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Bringing back Sagmite and other Native American cuisines from extinction.

 
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Hello friends and family! I wanna talk about an old Native American stew called Sagmite, both the French settlers and tribes had centuries ago on this land. I wanna find out how I can make the ancient stew more healthier by making a vegetarian or vegan version of it. That recipe came from New France of North America. How can I bring back old recipes and stuff back into this modern time? I'm concentrating on the Peoria, Miami, Potawatomi and Ho-Chunk-Ioway nations for my community in Chicago to help bring back history and any of you know of any type of food and stuff the ancient Native Americans and early French Settlers had years ago? If you're from Montreal or Quebec, please drop in to share some ideas to help me make my Sagmite more historic without meat or oil to make it more fattening and sickening. I love being artistic with my stuff and don't mind continuing on. Come on by this board if you all got something to bring to the table. Adios!
 
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Blake, I am curious about how you can change an ancient recipe to vegan and still respect the original.
Were there recipes that did not contain meat?

I have books in Ausatralia about canadian first peoples and the life they had, I guess the same books are in t=your area.
 
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Poking around and looking at various recipes online it looks like adding extra fat, and using ground hominy to thicken it are the two consistent steps.  There are meat and vegetarian recipes and it looks like anything goes but if I were awarding points I would give extra for sticking to New world vegetables like squashes, tomatoes, potatoes, corn, beans, sunchokes... Makes me crave some stew actually. Unless there's some cultural background I am missing it looks like a very reasonable way to use what up you have on hand day to day.  No matter the culture everyone should have a dish like that.

If you feel more comfortable with specific recipes
https://chuckfirstpeopleskitchen.com/en/season/2/recipes/6/sagamite-soup/  this person seems pretty confident about their vegetarian recipe.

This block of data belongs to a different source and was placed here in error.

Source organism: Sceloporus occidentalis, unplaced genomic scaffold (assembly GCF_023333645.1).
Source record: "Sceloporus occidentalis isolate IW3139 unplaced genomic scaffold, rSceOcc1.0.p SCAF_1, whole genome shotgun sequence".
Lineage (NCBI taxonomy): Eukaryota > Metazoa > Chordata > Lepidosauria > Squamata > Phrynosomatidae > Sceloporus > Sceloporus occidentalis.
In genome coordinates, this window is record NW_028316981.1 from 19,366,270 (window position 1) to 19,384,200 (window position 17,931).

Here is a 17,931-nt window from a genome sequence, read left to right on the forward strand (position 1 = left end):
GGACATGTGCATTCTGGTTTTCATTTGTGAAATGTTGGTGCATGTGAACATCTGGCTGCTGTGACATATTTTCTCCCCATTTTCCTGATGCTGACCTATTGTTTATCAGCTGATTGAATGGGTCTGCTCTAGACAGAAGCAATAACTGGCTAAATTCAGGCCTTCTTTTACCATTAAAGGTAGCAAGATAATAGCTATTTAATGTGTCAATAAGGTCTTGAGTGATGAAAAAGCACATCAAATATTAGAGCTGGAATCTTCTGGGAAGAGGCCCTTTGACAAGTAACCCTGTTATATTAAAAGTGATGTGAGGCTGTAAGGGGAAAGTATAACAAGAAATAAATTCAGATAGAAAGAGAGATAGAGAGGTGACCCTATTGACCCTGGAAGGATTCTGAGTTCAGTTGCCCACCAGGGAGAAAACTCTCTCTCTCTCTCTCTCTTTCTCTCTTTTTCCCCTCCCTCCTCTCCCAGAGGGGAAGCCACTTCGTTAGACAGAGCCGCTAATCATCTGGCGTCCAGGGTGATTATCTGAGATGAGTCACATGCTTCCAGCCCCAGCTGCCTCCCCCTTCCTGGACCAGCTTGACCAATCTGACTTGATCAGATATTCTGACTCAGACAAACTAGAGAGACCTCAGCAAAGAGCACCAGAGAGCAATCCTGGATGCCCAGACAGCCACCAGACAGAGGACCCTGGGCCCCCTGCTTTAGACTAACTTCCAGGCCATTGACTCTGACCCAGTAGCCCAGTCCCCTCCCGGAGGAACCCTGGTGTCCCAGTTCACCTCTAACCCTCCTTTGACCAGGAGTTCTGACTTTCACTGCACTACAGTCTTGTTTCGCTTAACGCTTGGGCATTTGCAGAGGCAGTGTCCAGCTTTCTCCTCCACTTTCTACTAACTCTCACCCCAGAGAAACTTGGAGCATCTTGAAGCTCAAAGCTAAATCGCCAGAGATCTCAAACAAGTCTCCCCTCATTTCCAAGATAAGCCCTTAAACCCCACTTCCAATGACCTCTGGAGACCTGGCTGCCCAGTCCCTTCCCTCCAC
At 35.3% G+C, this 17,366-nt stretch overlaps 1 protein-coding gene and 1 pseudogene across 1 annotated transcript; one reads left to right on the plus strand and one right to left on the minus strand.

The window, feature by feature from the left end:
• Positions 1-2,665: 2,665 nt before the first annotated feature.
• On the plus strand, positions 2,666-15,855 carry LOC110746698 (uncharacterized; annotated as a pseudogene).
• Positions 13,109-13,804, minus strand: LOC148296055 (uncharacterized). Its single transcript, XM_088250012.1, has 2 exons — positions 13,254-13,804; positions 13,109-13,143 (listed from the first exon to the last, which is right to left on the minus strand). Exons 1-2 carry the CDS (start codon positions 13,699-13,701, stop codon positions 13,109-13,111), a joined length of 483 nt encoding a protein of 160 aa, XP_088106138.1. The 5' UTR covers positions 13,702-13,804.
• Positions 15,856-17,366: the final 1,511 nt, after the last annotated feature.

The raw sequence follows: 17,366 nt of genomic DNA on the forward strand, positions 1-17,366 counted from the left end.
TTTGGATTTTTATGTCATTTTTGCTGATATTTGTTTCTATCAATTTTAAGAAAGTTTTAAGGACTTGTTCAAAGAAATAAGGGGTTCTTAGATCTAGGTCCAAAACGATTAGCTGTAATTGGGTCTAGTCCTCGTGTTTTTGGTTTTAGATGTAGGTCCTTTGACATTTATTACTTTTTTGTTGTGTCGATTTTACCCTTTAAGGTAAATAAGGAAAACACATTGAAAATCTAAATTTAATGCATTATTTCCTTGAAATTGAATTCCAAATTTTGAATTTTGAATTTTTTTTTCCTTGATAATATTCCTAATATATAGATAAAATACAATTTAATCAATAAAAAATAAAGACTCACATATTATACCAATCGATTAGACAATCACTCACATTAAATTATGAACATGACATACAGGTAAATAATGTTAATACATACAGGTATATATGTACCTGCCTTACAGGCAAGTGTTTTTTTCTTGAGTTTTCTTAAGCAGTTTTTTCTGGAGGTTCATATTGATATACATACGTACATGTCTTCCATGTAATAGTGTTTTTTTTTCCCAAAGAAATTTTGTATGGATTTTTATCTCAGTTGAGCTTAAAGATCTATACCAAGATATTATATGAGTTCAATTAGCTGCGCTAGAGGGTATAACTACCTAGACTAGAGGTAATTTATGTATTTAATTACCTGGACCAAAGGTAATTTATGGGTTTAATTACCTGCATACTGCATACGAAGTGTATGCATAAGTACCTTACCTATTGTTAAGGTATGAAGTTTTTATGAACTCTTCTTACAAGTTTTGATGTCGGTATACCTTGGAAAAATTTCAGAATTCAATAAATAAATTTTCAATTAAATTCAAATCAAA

Ground hominy is also known as masa harina and is the same flour used for corn tortillas and tamales.  I'd say grits were another option as they are traditionally made from hominy, but I suspect some companies are using corn that hasn't been nixmatalized. I see a lot of online articles claiming regular cornmeal is just as good.  That's inaccurate because the nixmatalizing makes the corns nutrients more available for your body.
 
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Have you reached out to any members of these nations whose food ways you are interested in? I know most people think of them as a thing of the past, but there are still living people of that lineage who you could talk with and learn from. For example, the Miami nation still exists here in Indiana and have gatherings that are open to all. They even have a website! http://www.miamiindians.org/

I think bringing back the foods of these people is a great idea. I would be wary though of taking too many liberties with the recipes and still calling it their food. If I were trying to bring back native foods, I would talk to someone from that nation, ask for their guidance about how best to honor their traditions and abide by what they said. For example, I have wanted to talk with the Miami about the plants they grew here in the past, among other things, but feel that in order to do that in a good way, I would want to spend time with them, form more of a relationship and do what I could to help them before I asked them for anything. Alas, I haven't had the time to do that yet. Hopefully someday soon.
 
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